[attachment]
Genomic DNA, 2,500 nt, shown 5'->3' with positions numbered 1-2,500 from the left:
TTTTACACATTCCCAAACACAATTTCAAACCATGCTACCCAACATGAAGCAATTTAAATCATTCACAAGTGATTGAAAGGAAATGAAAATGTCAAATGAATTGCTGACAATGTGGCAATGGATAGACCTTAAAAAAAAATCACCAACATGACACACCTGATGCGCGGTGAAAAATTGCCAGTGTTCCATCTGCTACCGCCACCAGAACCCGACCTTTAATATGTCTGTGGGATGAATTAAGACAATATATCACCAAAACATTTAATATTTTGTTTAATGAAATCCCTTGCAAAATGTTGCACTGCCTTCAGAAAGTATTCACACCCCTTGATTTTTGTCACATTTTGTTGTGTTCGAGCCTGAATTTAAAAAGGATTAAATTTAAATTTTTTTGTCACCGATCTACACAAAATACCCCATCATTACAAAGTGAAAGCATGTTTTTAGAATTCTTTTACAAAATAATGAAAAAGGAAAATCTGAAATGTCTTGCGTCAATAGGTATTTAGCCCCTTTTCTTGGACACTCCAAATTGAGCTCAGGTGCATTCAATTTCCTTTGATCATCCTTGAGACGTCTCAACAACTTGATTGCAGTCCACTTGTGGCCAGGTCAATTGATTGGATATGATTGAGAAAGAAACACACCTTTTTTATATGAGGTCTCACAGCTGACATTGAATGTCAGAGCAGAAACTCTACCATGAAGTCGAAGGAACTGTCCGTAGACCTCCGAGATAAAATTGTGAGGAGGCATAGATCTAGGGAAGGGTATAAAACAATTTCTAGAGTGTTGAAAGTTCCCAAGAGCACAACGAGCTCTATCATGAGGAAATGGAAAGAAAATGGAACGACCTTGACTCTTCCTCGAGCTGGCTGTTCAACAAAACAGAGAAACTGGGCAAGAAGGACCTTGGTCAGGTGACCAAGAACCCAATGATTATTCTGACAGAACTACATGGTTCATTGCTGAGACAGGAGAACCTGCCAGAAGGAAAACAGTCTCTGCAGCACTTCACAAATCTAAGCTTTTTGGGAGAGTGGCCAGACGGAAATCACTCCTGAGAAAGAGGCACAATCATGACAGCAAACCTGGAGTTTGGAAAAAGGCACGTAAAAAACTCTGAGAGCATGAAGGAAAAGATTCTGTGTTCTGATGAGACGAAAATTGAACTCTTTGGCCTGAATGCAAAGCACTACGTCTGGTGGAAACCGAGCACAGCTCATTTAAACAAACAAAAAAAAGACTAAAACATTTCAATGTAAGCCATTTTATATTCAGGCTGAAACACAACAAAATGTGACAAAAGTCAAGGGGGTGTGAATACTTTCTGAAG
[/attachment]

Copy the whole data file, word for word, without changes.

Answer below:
Genomic DNA, 2,500 nt, shown 5'->3' with positions numbered 1-2,500 from the left:
TTTTACACATTCCCAAACACAATTTCAAACCATGCTACCCAACATGAAGCAATTTAAATCATTCACAAGTGATTGAAAGGAAATGAAAATGTCAAATGAATTGCTGACAATGTGGCAATGGATAGACCTTAAAAAAAAATCACCAACATGACACACCTGATGCGCGGTGAAAAATTGCCAGTGTTCCATCTGCTACCGCCACCAGAACCCGACCTTTAATATGTCTGTGGGATGAATTAAGACAATATATCACCAAAACATTTAATATTTTGTTTAATGAAATCCCTTGCAAAATGTTGCACTGCCTTCAGAAAGTATTCACACCCCTTGATTTTTGTCACATTTTGTTGTGTTCGAGCCTGAATTTAAAAAGGATTAAATTTAAATTTTTTTGTCACCGATCTACACAAAATACCCCATCATTACAAAGTGAAAGCATGTTTTTAGAATTCTTTTACAAAATAATGAAAAAGGAAAATCTGAAATGTCTTGCGTCAATAGGTATTTAGCCCCTTTTCTTGGACACTCCAAATTGAGCTCAGGTGCATTCAATTTCCTTTGATCATCCTTGAGACGTCTCAACAACTTGATTGCAGTCCACTTGTGGCCAGGTCAATTGATTGGATATGATTGAGAAAGAAACACACCTTTTTTATATGAGGTCTCACAGCTGACATTGAATGTCAGAGCAGAAACTCTACCATGAAGTCGAAGGAACTGTCCGTAGACCTCCGAGATAAAATTGTGAGGAGGCATAGATCTAGGGAAGGGTATAAAACAATTTCTAGAGTGTTGAAAGTTCCCAAGAGCACAACGAGCTCTATCATGAGGAAATGGAAAGAAAATGGAACGACCTTGACTCTTCCTCGAGCTGGCTGTTCAACAAAACAGAGAAACTGGGCAAGAAGGACCTTGGTCAGGTGACCAAGAACCCAATGATTATTCTGACAGAACTACATGGTTCATTGCTGAGACAGGAGAACCTGCCAGAAGGAAAACAGTCTCTGCAGCACTTCACAAATCTAAGCTTTTTGGGAGAGTGGCCAGACGGAAATCACTCCTGAGAAAGAGGCACAATCATGACAGCAAACCTGGAGTTTGGAAAAAGGCACGTAAAAAACTCTGAGAGCATGAAGGAAAAGATTCTGTGTTCTGATGAGACGAAAATTGAACTCTTTGGCCTGAATGCAAAGCACTACGTCTGGTGGAAACCGAGCACAGCTCATTTAAACAAACAAAAAAAAGACTAAAACATTTCAATGTAAGCCATTTTATATTCAGGCTGAAACACAACAAAATGTGACAAAAGTCAAGGGGGTGTGAATACTTTCTGAAG